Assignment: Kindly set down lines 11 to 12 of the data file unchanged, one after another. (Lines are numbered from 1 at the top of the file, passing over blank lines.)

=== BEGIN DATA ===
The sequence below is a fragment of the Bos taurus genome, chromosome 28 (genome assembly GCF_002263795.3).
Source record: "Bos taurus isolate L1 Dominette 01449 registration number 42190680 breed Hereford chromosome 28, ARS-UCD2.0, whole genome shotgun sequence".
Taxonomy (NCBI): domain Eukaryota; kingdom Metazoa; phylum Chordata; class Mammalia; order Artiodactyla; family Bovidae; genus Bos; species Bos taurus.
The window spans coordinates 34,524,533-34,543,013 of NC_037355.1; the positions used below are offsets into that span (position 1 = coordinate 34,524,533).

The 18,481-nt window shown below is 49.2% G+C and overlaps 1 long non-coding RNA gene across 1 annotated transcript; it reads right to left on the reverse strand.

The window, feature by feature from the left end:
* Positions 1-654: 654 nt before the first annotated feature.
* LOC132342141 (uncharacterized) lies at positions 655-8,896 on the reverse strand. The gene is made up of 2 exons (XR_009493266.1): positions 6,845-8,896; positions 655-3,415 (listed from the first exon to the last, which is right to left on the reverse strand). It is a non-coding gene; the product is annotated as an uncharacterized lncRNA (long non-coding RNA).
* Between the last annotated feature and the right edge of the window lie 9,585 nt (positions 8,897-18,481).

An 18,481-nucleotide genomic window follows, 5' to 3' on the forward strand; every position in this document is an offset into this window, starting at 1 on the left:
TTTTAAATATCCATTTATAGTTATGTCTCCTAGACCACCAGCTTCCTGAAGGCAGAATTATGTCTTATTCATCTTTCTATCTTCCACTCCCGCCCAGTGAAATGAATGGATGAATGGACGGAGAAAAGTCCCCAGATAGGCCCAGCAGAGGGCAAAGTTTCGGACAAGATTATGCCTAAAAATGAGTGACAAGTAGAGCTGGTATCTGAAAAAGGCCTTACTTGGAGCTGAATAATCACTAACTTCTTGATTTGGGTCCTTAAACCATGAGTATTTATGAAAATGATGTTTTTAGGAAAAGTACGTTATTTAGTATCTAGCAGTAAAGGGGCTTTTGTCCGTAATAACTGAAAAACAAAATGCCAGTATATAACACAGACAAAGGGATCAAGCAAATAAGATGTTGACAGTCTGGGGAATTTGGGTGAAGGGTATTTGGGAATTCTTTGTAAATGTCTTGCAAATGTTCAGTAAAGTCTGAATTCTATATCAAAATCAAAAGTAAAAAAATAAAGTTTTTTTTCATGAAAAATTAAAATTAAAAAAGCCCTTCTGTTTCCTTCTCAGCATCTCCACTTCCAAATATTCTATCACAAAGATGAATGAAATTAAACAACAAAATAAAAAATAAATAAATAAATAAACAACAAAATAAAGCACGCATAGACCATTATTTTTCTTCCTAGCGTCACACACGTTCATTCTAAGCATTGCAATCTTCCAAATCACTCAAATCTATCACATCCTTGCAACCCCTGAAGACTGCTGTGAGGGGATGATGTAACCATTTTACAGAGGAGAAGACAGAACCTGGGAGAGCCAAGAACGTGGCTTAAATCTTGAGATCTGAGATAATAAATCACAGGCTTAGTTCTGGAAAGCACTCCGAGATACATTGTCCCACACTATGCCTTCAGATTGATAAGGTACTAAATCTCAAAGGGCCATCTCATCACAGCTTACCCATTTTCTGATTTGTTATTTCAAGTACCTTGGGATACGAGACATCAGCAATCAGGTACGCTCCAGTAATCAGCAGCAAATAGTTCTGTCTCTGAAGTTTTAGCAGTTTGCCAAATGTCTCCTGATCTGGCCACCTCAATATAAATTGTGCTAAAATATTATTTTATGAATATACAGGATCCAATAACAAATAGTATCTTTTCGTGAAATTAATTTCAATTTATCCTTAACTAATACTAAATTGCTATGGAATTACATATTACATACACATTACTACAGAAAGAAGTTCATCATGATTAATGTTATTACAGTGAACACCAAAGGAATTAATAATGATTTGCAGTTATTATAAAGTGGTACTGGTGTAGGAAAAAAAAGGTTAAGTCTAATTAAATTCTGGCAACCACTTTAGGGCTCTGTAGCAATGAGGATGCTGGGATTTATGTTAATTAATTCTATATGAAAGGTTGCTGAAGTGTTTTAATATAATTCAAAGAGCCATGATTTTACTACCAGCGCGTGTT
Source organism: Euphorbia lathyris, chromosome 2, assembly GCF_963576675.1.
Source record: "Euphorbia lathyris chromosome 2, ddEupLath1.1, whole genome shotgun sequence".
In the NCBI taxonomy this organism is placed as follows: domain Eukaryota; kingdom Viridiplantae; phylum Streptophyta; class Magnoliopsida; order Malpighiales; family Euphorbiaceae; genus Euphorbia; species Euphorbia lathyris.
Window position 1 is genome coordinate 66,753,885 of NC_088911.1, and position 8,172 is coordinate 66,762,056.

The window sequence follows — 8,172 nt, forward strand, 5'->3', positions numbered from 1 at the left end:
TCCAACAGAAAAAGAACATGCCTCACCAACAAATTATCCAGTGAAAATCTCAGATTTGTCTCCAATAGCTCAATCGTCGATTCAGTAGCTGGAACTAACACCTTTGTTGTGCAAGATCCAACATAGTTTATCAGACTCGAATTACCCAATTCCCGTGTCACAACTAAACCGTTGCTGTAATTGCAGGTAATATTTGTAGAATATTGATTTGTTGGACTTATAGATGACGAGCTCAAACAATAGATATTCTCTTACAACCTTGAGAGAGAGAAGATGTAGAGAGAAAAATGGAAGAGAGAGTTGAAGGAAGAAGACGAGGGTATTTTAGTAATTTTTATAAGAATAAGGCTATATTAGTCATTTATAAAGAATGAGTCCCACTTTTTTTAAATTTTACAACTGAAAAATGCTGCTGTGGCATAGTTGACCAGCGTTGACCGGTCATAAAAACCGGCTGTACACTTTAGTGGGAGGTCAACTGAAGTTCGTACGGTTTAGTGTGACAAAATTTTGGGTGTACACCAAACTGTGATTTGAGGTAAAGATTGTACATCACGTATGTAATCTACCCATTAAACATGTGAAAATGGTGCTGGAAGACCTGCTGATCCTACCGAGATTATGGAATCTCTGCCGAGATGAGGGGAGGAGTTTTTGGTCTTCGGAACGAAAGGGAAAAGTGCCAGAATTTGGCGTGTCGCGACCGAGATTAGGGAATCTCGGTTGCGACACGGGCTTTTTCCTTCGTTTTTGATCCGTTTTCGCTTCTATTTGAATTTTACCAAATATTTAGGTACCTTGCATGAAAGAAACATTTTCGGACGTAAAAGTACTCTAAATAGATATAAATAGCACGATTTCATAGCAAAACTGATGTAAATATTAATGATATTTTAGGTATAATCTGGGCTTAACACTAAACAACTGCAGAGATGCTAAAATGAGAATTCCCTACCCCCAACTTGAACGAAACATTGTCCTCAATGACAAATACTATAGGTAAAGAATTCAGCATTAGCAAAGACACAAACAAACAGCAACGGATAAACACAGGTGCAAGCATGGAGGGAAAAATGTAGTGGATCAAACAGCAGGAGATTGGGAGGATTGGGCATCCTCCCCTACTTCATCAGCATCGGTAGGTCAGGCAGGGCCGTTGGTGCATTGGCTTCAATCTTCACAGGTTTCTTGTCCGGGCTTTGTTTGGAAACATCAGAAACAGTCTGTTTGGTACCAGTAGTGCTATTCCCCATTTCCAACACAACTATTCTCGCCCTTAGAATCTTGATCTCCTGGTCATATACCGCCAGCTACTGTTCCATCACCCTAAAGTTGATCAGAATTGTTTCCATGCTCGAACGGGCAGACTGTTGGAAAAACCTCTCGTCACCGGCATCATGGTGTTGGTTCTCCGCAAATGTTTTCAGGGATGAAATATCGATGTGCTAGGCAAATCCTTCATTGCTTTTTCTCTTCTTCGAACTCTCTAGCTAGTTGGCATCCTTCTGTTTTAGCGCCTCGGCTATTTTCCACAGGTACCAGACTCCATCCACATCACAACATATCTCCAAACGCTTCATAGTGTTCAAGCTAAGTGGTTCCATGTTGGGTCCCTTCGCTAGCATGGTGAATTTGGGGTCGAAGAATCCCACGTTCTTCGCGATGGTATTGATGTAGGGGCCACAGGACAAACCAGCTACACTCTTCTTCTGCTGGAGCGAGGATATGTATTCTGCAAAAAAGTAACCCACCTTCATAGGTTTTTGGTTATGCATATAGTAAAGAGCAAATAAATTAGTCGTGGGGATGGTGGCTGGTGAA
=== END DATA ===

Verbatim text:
TTTTAAATATCCATTTATAGTTATGTCTCCTAGACCACCAGCTTCCTGAAGGCAGAATTATGTCTTATTCATCTTTCTATCTTCCACTCCCGCCCAGTGAAATGAATGGATGAATGGACGGAGAAAAGTCCCCAGATAGGCCCAGCAGAGGGCAAAGTTTCGGACAAGATTATGCCTAAAAATGAGTGACAAGTAGAGCTGGTATCTGAAAAAGGCCTTACTTGGAGCTGAATAATCACTAACTTCTTGATTTGGGTCCTTAAACCATGAGTATTTATGAAAATGATGTTTTTAGGAAAAGTACGTTATTTAGTATCTAGCAGTAAAGGGGCTTTTGTCCGTAATAACTGAAAAACAAAATGCCAGTATATAACACAGACAAAGGGATCAAGCAAATAAGATGTTGACAGTCTGGGGAATTTGGGTGAAGGGTATTTGGGAATTCTTTGTAAATGTCTTGCAAATGTTCAGTAAAGTCTGAATTCTATATCAAAATCAAAAGTAAAAAAATAAAGTTTTTTTTCATGAAAAATTAAAATTAAAAAAGCCCTTCTGTTTCCTTCTCAGCATCTCCACTTCCAAATATTCTATCACAAAGATGAATGAAATTAAACAACAAAATAAAAAATAAATAAATAAATAAACAACAAAATAAAGCACGCATAGACCATTATTTTTCTTCCTAGCGTCACACACGTTCATTCTAAGCATTGCAATCTTCCAAATCACTCAAATCTATCACATCCTTGCAACCCCTGAAGACTGCTGTGAGGGGATGATGTAACCATTTTACAGAGGAGAAGACAGAACCTGGGAGAGCCAAGAACGTGGCTTAAATCTTGAGATCTGAGATAATAAATCACAGGCTTAGTTCTGGAAAGCACTCCGAGATACATTGTCCCACACTATGCCTTCAGATTGATAAGGTACTAAATCTCAAAGGGCCATCTCATCACAGCTTACCCATTTTCTGATTTGTTATTTCAAGTACCTTGGGATACGAGACATCAGCAATCAGGTACGCTCCAGTAATCAGCAGCAAATAGTTCTGTCTCTGAAGTTTTAGCAGTTTGCCAAATGTCTCCTGATCTGGCCACCTCAATATAAATTGTGCTAAAATATTATTTTATGAATATACAGGATCCAATAACAAATAGTATCTTTTCGTGAAATTAATTTCAATTTATCCTTAACTAATACTAAATTGCTATGGAATTACATATTACATACACATTACTACAGAAAGAAGTTCATCATGATTAATGTTATTACAGTGAACACCAAAGGAATTAATAATGATTTGCAGTTATTATAAAGTGGTACTGGTGTAGGAAAAAAAAGGTTAAGTCTAATTAAATTCTGGCAACCACTTTAGGGCTCTGTAGCAATGAGGATGCTGGGATTTATGTTAATTAATTCTATATGAAAGGTTGCTGAAGTGTTTTAATATAATTCAAAGAGCCATGATTTTACTACCAGCGCGTGTT
Source organism: Euphorbia lathyris, chromosome 2, assembly GCF_963576675.1.